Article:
Journal of the San Juan Islands


Hard at Work

January 9, 2013 · Updated 3:51 PM

Members of the FHHS Drama Group at work on their roles for the upcoming performance of “Working”. / Journal photo / Scott Rasmussen

Fireman, clerk, business executive, waitress. Do you wonder sometimes how others feel about the work they do?

Well, here’s your chance.

The meaning of work will take center stage as the Friday Harbor High School Drama Group tackles one of the more intriguing and thought-provoking stage production ever created about Americans and their attitude about the work that they do, in: “Working”, an adaptation by Stephen Schwartz and Nina Faso of Pulitzer Prize-winning author and radio broadcaster Studs Terkel’s groundbreaking 1974 non-fiction book, “Working: People Talk About What They Do All Day and How They Feel About What They Do”.

The shows opens Thursday, Jan. 17, at 7:30 p.m., at San Juan Community Theatre, followed by evening performances on Friday and Saturday, and a Sunday matinee, at 2 p.m.

Veteran director Jane Maxwell Campbell, leading the high school drama group since Fred Yocker’s departure two years ago, believes audiences are in for a treat. That’s because “Working” is not you’re typical high school type of production, but rather a montage of individual actors who share the spotlight while conveying the many thoughts, feelings and truth, and the essence, of the work that each of their character does.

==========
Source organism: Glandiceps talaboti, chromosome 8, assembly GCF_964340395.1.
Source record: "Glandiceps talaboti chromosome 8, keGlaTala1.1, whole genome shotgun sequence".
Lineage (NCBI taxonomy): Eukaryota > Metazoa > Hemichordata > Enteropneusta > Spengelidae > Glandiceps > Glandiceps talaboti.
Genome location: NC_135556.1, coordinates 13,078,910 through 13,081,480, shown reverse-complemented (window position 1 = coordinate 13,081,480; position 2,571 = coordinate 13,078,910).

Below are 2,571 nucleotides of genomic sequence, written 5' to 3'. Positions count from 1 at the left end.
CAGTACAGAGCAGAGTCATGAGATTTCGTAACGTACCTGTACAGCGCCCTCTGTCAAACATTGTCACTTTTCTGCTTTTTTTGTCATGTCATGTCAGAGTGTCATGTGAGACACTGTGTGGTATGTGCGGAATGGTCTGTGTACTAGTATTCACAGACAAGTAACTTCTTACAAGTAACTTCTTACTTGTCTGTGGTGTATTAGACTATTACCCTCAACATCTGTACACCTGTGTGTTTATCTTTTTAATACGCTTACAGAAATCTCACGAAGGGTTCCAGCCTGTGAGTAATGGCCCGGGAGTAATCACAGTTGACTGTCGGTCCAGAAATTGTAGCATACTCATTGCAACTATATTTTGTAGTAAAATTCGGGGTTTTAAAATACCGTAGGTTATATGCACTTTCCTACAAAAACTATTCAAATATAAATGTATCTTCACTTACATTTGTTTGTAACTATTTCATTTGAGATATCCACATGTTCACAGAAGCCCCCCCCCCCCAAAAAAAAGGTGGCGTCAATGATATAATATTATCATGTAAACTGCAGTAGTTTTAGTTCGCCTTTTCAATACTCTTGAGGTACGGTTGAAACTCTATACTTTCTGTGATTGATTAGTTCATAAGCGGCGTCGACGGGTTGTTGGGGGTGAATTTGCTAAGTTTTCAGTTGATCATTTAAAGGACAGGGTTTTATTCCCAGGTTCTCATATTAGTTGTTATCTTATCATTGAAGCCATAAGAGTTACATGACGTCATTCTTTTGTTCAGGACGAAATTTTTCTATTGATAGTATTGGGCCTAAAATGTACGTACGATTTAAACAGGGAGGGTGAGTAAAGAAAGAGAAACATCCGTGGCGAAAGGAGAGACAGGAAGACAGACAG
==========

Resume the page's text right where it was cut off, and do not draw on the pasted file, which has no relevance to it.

“It’s a beautiful production with real people speaking real words about the work they do,” said Campbell, who previously directed the play while working at a California high school. “The kids love the writing and the language, and I think they really like the pathos of the characters and the fact that these were real people.”

All those qualities click for Nick Bey, who plays the role of a steel worker who carries a bit of a chip on his shoulder. Bey, who originally intended to be part of the crew, rather than the cast, said the cast has come to embrace the format of the production, grounded in monologue instead of dialogue, after an initial shock.

“At first it was like, ‘What do you mean? We don’t talk to each other?’,” he said. “But the words have real depth to them and everyone gets a chance to shine.”

The production features a cast of 16 actors, a technical crew of nine, musical direction by Grace Willows and Greg Sadowsky on acoustic guitar. The show runs about one hour, followed by a meet-and-greet for audience and actors in the theatre lobby.

The SJCT box office is open 11 a.m. to 4 p.m., Tues-Fridays, 11 a.m. to 2 p.m., Saturdays, and one hour prior to any performance; for more info, www.sjctheatre.org.


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